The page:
That definitely makes sense. When I see people asking for these ‘less diverse diverse books’ I’m kind of like … then you’re asking for a ‘diverse’ book that doesn’t talk about the character’s diversity at all? Like diversity is just something that’s there but doesn’t have an affect on the life of that person. That worries me to no end, because that’s a form of erasure.

      Writing off diversity is a scary thing, because whilst it doesn’t have to be the sole focus of a book, it can’t just be mentioned in fleeting and have no influence in the character’s life. It just doesn’t work that way.

      Ah, thank you so much, lovely! It means the world to me that you enjoy my rants <3 And it definitely got a lot of stuff off my chest, which was great!

  2. Alyssa says:

    *offers you cake because I’m actually flinching (in a good way) from the passion in this post* I’m gonna have to say that I can’t speak for this a lot, because I don’t read contemporary much, currently the spearhead of the diverse books movement, and I read fantasy, where diverse experiences tend to be subplots instead. And I don’t think diversity in subplots or setting isn’t good enough — because while of course they cannot “just happen” to be (insert diverse experience), their experience should not be the only part of their life. It’ll definitely shape their choices and their life, but they can totally go and slay dragons too.

    My point being — a book doesn’t only have one message. A book can include characters struggling to be accepted because they’re LGBT+ or they’re Asian or they’re disabled, but it can also include magic and mayhem. So long as the matter is treated respectfully, and it does affect the characters/the plot in some way, there’s no need for all diverse books to be solely or mainly about said diverse experience.

    • Chiara says:

      *accepts cake* :D

      OH GOSH YES. That is actually a whole other post I have planned. Because this one was mainly about contemporary novels which deal with the real life goings on in the character’s lives.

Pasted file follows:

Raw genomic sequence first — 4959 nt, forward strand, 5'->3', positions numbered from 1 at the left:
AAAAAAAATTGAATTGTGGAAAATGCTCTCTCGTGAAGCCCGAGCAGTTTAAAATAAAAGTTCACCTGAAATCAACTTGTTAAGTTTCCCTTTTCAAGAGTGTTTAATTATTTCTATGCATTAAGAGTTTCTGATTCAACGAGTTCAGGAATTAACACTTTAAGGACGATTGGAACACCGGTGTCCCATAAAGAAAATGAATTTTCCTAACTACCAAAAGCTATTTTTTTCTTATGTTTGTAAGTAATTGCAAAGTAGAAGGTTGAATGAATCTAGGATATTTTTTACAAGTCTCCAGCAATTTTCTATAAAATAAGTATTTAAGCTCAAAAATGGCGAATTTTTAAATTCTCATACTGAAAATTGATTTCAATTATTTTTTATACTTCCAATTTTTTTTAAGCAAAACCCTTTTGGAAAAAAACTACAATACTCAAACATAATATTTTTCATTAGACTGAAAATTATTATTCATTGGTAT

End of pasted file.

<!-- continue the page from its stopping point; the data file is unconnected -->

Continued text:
But I 100% agree with you that in non-contemporary novels there needs to be a space for diverse characters, too. And it actually opens the door for even more exploration of coming out and other diverse experiences. What about dystopian future where homosexuality is the norm, and being straight is weird? Or a magical land where people have both a husband and wife? Or where gender doesn’t exist? Or ANYTHING.

      There is so much room for diversity in non-contemporary novels, and I don’t think it’s being utilised enough at the moment. I would love to be reading about diverse characters slaying dragons and assassinating people. GIVE IT TO ME, PLEASE.

  3. Beth W says:

    I’m all for diverse casts of characters in every possible function- I think (especially if they’re contemporary) they should reflect the same diversity you encounter in the world: all colors, creeds, sexual identities, genders….showing that whole “not everything is binary” spray of reality. I won’t quibble if the best friend is a lesbian, because at least there’s a lesbian in there somewhere. But I don’t understand folks complaining like…what? we have too many diverse MCs? I don’t think there IS such a thing, but also….seriously? We have too much vampire fic, but that’s still getting published and written and read and enjoyed; compared to characters who are not white and cishet, we’ve got more vampires in fiction than representation. So how on earth does anyone figure there’s too many diverse characters in books? I can’t wrap my head around it.